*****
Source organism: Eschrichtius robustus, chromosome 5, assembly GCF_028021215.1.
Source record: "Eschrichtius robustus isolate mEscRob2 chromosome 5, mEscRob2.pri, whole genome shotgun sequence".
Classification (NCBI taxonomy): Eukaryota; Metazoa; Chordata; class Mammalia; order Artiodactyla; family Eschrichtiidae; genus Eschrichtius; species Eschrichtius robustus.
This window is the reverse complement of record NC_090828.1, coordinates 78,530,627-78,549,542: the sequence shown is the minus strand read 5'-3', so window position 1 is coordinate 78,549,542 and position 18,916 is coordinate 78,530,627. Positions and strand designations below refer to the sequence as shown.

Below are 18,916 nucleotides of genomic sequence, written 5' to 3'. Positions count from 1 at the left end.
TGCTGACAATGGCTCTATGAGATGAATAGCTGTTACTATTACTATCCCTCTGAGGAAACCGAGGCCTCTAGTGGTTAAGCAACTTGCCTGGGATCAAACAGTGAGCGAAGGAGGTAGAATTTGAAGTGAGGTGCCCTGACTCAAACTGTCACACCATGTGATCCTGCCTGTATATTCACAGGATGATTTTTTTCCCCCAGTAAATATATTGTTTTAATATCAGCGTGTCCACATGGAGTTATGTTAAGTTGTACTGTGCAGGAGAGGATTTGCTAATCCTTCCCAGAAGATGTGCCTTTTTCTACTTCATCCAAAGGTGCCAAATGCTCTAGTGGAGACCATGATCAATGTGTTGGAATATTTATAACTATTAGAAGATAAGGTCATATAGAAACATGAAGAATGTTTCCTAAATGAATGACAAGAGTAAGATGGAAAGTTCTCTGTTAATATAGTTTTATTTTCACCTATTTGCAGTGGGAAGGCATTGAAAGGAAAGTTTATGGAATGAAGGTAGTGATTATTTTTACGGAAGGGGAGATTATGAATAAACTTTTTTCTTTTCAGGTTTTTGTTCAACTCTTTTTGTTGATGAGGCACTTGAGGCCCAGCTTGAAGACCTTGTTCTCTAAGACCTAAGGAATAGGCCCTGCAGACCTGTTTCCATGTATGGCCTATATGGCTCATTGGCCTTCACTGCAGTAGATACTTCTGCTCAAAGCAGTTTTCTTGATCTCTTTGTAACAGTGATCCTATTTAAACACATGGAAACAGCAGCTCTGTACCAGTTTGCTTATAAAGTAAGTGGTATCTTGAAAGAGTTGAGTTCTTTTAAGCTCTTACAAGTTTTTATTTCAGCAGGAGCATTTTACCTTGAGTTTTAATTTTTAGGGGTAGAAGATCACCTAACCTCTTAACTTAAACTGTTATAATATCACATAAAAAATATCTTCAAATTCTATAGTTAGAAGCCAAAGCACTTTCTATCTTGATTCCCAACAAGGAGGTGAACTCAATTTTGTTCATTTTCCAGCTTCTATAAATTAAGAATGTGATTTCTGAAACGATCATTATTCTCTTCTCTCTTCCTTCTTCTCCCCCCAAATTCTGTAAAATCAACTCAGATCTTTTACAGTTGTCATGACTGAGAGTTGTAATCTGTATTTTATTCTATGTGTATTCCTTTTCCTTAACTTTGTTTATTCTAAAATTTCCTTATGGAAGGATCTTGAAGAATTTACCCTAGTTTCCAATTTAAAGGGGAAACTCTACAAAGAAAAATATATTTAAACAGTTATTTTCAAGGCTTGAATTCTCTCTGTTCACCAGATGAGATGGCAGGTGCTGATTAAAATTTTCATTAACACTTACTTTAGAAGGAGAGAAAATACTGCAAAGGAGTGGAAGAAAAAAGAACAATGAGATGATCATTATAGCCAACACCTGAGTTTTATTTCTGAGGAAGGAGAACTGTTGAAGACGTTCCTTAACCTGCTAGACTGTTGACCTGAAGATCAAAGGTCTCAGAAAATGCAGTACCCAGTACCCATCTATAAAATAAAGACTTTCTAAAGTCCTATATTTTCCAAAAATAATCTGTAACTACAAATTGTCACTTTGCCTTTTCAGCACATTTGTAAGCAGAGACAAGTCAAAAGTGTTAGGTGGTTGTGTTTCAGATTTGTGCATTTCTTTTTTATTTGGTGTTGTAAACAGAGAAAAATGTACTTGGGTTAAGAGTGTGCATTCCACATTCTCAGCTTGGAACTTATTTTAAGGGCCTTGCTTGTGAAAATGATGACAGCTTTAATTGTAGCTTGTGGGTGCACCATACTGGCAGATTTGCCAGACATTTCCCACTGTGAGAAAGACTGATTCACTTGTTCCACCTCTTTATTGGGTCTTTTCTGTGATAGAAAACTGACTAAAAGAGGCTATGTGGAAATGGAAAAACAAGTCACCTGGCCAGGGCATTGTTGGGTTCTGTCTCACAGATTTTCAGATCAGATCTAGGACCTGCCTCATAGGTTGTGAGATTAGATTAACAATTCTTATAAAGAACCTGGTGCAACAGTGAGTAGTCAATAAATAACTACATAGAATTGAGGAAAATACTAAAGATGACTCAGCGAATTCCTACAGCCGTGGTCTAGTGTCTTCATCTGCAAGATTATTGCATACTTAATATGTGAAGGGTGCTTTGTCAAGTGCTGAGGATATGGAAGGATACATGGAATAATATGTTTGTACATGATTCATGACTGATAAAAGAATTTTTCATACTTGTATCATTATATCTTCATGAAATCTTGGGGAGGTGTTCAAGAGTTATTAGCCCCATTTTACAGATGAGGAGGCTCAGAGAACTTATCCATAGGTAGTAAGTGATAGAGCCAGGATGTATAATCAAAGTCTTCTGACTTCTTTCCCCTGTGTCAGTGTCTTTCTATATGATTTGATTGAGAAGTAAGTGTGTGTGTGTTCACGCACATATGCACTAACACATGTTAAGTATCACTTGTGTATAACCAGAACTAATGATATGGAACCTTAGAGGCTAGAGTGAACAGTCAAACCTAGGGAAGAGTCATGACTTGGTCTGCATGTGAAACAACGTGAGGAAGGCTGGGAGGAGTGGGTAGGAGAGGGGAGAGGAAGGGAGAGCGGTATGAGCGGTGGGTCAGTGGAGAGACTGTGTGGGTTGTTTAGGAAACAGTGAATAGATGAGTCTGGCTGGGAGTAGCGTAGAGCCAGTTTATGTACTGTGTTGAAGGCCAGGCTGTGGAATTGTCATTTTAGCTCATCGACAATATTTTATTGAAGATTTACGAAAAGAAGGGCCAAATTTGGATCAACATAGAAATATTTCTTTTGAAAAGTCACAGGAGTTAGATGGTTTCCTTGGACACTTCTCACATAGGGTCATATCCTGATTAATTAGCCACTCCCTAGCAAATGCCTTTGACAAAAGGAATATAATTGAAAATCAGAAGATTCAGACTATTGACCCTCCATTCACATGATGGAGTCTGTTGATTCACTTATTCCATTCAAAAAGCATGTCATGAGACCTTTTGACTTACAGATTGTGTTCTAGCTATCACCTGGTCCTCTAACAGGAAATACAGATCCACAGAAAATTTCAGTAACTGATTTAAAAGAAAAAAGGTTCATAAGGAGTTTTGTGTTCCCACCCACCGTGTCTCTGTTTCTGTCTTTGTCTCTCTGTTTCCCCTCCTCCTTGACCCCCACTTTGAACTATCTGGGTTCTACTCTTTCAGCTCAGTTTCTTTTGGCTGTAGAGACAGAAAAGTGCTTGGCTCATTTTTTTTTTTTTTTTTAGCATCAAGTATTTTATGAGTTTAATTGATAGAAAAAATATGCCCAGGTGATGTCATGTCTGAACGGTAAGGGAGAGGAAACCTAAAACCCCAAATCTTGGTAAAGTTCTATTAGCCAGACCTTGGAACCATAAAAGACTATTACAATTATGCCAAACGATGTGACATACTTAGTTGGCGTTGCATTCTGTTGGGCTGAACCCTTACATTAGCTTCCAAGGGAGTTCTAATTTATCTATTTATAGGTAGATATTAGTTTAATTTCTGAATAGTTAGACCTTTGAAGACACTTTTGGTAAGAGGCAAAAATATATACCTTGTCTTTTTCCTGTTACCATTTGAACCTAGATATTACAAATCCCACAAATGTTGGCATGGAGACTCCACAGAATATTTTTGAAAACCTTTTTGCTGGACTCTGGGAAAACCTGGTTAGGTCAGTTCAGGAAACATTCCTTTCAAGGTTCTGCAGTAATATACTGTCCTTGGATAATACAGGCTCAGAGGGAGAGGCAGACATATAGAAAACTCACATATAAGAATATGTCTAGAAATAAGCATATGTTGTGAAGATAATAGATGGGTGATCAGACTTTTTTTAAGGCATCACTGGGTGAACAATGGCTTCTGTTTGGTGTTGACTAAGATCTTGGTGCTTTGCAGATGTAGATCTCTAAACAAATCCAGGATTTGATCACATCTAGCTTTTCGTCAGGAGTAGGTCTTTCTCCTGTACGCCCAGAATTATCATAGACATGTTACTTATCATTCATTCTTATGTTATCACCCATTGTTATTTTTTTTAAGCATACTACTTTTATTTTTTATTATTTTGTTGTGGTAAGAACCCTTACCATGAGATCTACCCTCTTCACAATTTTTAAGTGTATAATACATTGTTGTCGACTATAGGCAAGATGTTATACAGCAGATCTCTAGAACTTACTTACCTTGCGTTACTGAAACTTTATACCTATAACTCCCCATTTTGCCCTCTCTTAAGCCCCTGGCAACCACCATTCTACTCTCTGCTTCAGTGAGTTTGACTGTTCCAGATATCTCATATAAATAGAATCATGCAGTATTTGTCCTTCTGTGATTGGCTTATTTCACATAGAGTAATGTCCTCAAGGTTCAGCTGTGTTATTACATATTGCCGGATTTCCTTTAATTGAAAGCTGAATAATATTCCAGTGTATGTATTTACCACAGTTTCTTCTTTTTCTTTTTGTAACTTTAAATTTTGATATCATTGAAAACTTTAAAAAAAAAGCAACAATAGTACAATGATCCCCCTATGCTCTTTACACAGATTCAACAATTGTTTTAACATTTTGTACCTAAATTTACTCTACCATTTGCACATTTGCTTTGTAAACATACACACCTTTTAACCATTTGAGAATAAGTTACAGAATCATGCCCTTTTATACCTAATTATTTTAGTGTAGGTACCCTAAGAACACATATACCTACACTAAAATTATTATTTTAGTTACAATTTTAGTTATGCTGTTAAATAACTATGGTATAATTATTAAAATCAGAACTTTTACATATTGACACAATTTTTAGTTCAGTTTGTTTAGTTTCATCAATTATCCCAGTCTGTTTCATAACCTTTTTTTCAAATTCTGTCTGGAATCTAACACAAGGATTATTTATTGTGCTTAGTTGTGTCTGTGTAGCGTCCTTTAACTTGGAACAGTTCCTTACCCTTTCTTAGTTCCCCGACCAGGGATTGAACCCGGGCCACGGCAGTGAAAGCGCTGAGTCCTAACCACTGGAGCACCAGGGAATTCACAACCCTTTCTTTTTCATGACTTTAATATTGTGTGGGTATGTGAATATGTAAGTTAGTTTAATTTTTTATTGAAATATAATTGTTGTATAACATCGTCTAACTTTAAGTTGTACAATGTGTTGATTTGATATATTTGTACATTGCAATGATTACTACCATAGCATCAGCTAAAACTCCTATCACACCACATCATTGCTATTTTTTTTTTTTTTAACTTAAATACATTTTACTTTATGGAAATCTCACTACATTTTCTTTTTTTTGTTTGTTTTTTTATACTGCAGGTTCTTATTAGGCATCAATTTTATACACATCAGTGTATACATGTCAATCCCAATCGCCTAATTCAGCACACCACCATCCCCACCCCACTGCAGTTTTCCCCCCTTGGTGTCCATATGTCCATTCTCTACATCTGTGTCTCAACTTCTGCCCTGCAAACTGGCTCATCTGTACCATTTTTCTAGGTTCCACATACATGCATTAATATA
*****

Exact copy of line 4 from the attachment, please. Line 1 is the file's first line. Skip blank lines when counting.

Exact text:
This window is the reverse complement of record NC_090828.1, coordinates 78,530,627-78,549,542: the sequence shown is the minus strand read 5'-3', so window position 1 is coordinate 78,549,542 and position 18,916 is coordinate 78,530,627. Positions and strand designations below refer to the sequence as shown.